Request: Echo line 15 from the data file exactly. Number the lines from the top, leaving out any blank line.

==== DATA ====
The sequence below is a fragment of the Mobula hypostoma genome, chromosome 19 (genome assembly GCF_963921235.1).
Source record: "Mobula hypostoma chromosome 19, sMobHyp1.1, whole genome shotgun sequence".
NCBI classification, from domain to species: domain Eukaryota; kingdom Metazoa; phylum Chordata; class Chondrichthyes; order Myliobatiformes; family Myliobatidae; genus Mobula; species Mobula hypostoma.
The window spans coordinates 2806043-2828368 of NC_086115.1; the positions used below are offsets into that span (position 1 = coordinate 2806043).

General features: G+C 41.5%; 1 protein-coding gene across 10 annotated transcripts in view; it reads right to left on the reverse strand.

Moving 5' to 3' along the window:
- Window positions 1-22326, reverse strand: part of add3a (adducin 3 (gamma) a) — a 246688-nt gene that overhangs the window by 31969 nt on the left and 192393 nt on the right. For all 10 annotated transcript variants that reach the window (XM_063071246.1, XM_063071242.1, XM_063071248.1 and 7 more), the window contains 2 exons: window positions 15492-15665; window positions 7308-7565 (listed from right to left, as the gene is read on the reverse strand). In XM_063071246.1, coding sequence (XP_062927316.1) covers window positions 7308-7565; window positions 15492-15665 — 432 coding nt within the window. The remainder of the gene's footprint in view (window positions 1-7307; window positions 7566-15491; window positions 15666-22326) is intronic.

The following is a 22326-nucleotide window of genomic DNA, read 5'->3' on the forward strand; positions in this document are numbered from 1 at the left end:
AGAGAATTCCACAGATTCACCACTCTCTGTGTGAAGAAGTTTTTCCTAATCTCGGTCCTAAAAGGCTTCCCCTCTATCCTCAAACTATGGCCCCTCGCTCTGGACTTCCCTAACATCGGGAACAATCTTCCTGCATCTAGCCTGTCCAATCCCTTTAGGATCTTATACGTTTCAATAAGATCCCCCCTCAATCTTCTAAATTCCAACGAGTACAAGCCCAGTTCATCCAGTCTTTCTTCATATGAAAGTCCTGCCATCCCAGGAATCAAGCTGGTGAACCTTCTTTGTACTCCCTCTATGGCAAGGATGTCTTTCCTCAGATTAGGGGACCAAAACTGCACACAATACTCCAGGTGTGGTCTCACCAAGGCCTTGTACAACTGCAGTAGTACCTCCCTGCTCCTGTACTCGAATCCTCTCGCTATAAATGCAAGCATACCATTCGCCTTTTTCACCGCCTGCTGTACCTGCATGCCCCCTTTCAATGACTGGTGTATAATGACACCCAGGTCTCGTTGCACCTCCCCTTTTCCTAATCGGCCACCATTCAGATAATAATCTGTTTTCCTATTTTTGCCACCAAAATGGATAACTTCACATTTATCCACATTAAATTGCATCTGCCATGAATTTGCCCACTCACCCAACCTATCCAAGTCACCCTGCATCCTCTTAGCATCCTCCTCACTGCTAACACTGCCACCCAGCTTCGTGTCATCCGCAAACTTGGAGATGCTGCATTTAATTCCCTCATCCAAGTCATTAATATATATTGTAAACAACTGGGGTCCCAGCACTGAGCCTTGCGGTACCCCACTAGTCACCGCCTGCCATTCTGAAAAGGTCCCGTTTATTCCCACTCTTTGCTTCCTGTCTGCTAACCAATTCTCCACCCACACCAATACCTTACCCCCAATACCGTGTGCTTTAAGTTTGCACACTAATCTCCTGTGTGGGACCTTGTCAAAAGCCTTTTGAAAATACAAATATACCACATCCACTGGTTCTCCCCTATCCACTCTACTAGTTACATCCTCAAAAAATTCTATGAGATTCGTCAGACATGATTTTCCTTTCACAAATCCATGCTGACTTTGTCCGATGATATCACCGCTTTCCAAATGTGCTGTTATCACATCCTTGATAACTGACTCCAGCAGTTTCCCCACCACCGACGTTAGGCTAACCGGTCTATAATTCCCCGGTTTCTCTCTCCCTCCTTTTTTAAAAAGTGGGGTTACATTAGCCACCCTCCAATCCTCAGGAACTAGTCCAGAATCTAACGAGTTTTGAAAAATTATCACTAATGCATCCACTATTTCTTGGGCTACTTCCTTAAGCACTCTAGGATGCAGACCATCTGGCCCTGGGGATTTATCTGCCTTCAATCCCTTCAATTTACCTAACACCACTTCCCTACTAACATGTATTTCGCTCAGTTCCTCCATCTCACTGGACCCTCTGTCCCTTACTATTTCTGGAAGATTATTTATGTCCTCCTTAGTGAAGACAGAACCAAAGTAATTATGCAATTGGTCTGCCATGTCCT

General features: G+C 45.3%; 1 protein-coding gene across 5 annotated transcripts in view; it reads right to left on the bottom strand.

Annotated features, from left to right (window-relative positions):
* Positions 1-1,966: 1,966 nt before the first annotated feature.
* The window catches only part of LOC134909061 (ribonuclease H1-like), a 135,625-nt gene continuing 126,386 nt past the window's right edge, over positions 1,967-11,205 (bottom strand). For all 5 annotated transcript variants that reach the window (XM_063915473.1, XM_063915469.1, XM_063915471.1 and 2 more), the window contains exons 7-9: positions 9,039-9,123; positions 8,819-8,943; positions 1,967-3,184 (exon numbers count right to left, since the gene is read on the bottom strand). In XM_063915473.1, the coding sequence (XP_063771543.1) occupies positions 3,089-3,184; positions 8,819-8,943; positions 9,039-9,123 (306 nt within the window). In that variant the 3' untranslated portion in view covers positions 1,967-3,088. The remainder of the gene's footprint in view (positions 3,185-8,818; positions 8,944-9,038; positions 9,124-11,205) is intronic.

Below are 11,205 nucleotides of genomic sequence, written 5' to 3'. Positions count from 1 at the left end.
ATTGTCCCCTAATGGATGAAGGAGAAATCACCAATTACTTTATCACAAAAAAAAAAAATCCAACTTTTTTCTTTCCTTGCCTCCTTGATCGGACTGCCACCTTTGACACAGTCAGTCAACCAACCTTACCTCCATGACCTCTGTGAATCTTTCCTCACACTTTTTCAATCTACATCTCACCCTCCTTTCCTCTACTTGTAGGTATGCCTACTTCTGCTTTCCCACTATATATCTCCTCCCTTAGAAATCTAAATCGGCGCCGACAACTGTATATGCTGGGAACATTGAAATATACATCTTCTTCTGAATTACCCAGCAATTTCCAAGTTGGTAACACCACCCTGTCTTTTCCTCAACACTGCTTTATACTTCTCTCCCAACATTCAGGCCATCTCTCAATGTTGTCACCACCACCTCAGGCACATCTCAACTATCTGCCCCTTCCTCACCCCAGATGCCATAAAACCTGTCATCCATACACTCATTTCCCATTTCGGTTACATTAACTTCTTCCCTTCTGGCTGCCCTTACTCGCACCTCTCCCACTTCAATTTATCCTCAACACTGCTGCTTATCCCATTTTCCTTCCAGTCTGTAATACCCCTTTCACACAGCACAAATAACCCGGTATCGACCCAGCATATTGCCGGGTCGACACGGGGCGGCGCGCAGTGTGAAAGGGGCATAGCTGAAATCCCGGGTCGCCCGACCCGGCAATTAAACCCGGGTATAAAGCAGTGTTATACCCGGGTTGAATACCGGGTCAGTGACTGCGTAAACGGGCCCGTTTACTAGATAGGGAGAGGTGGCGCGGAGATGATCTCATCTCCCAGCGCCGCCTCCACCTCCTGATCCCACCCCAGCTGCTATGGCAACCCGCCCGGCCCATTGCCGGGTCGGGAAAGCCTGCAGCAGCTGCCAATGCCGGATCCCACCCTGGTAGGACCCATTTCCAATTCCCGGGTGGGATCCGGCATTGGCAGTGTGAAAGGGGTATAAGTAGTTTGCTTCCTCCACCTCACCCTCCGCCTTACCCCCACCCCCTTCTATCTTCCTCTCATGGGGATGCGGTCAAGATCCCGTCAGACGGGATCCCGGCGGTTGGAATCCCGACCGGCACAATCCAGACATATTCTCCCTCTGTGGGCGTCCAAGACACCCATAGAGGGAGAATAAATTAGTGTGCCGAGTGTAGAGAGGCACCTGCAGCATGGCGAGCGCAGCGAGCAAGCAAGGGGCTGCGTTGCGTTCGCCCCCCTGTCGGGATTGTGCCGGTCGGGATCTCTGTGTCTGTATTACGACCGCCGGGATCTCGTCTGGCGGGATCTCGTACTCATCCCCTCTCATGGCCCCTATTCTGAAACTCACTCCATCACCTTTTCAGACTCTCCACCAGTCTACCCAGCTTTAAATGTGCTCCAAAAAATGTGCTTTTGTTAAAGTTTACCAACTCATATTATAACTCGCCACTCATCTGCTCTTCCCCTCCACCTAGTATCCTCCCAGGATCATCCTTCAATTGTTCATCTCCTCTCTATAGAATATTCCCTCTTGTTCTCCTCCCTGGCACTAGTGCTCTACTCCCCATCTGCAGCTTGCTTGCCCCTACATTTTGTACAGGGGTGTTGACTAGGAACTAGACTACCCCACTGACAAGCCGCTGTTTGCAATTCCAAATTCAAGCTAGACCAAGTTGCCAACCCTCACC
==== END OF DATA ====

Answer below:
ATTGTCCCCTAATGGATGAAGGAGAAATCACCAATTACTTTATCACAAAAAAAAAAAATCCAACTTTTTTCTTTCCTTGCCTCCTTGATCGGACTGCCACCTTTGACACAGTCAGTCAACCAACCTTACCTCCATGACCTCTGTGAATCTTTCCTCACACTTTTTCAATCTACATCTCACCCTCCTTTCCTCTACTTGTAGGTATGCCTACTTCTGCTTTCCCACTATATATCTCCTCCCTTAGAAATCTAAATCGGCGCCGACAACTGTATATGCTGGGAACATTGAAATATACATCTTCTTCTGAATTACCCAGCAATTTCCAAGTTGGTAACACCACCCTGTCTTTTCCTCAACACTGCTTTATACTTCTCTCCCAACATTCAGGCCATCTCTCAATGTTGTCACCACCACCTCAGGCACATCTCAACTATCTGCCCCTTCCTCACCCCAGATGCCATAAAACCTGTCATCCATACACTCATTTCCCATTTCGGTTACATTAACTTCTTCCCTTCTGGCTGCCCTTACTCGCACCTCTCCCACTTCAATTTATCCTCAACACTGCTGCTTATCCCATTTTCCTTCCAGTCTGTAATACCCCTTTCACACAGCACAAATAACCCGGTATCGACCCAGCATATTGCCGGGTCGACACGGGGCGGCGCGCAGTGTGAAAGGGGCATAGCTGAAATCCCGGGTCGCCCGACCCGGCAATTAAACCCGGGTATAAAGCAGTGTTATACCCGGGTTGAATACCGGGTCAGTGACTGCGTAAACGGGCCCGTTTACTAGATAGGGAGAGGTGGCGCGGAGATGATCTCATCTCCCAGCGCCGCCTCCACCTCCTGATCCCACCCCAGCTGCTATGGCAACCCGCCCGGCCCATTGCCGGGTCGGGAAAGCCTGCAGCAGCTGCCAATGCCGGATCCCACCCTGGTAGGACCCATTTCCAATTCCCGGGTGGGATCCGGCATTGGCAGTGTGAAAGGGGTATAAGTAGTTTGCTTCCTCCACCTCACCCTCCGCCTTACCCCCACCCCCTTCTATCTTCCTCTCATGGGGATGCGGTCAAGATCCCGTCAGACGGGATCCCGGCGGTTGGAATCCCGACCGGCACAATCCAGACATATTCTCCCTCTGTGGGCGTCCAAGACACCCATAGAGGGAGAATAAATTAGTGTGCCGAGTGTAGAGAGGCACCTGCAGCATGGCGAGCGCAGCGAGCAAGCAAGGGGCTGCGTTGCGTTCGCCCCCCTGTCGGGATTGTGCCGGTCGGGATCTCTGTGTCTGTATTACGACCGCCGGGATCTCGTCTGGCGGGATCTCGTACTCATCCCCTCTCATGGCCCCTATTCTGAAACTCACTCCATCACCTTTTCAGACTCTCCACCAGTCTACCCAGCTTTAAATGTGCTCCAAAAAATGTGCTTTTGTTAAAGTTTACCAACTCATATTATAACTCGCCACTCATCTGCTCTTCCCCTCCACCTAGTATCCTCCCAGGATCATCCTTCAATTGTTCATCTCCTCTCTATAGAATATTCCCTCTTGTTCTCCTCCCTGGCACTAGTGCTCTACTCCCCATCTGCAGCTTGCTTGCCCCTACATTTTGTACAGGGGTGTTGACTAGGAACTAGACTACCCCACTGACAAGCCGCTGTTTGCAATTCCAAATTCAAGCTAGACCAAGTTGCCAACCCTCACC